Human traffickers more ruthless, clandestine as pandemic rages

Enhanced border control measures and travel restrictions put in place throughout the EU have led to a shift in the smuggling activities from air to land and sea routes.

Criminals are shifting smuggling routes and abusing economic vulnerabilities as they find new ways to lure potential victims.  Lee Kok Leong, executive editor, Maritime Fairtrade, reports

Countries around the world have closed their external borders in a bid to control and isolate COVID-19.  A new Europol report finds that in these circumstances, criminals are finding new ways to abuse the vulnerability of irregular migrants wishing to enter or travel across Europe and those financially struggling, victimized in labor or sexual exploitation schemes.  

Enhanced border control measures and travel restrictions put in place throughout the EU have led to a shift in the smuggling activities from air to land and sea routes. Small boats are increasingly being used to cross river borders. 

Migrants are also smuggled hidden in concealments in freight vehicles and cargo trains which still move across borders. The closing of establishments offering sexual services in countries where these activities are regulated may also increase sexual exploitation. The travel restrictions may also complicate the employment of seasonal labor in the agricultural sector and increase the demand for trafficked third-country migrants already present in the areas.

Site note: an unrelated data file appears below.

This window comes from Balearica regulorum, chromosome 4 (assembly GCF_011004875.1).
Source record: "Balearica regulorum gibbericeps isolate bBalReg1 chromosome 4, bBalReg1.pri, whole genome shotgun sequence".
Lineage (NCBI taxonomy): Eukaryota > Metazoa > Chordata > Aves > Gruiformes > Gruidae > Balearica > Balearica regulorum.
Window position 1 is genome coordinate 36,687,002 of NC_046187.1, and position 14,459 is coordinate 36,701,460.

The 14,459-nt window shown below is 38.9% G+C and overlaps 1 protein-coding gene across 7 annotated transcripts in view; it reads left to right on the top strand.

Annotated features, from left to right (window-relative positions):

Sexual exploitation is the most reported motive for human traffickers in the EU, victimizing citizens from Eastern and Central Europe and non-EU nationals, mainly from Nigeria. Nigerian poly-criminal networks affect EU organized crime while exploiting their own nationals, recruited locally and indoctrinated through voodoo beliefs and rituals. Their effective dismantling could be impacted by a lack of cooperation with the Nigerian authorities. 

In general terms, criminals see emotional and economic vulnerabilities as an opportunity to increase their illegal profits. In 2019, they increased their focus on labor exploitation in less controlled industries such as the agricultural sector, and illegal adoptions. The exploitation of underage victims, forced to commit property crimes or to traffic drugs, is a continuous and alarming phenomenon.

A Joint Liaison Task Force migrant smuggling and trafficking in human beings was set up at Europol to speed up cooperation in major investigations such as the Essex lorry incident where 39 Vietnamese migrants were found dead in a refrigerated lorry. 

Lee Kok Leong

Lee Kok Leong

Kok Leong, executive editor, has overall editorial responsibility for the direction and focus of Maritime Fairtrade. He has two decades of working experiences, including holding senior regional roles in business-to-business (B2B) print and online publications. He enjoys his work as a journalist, and regards it as a calling.

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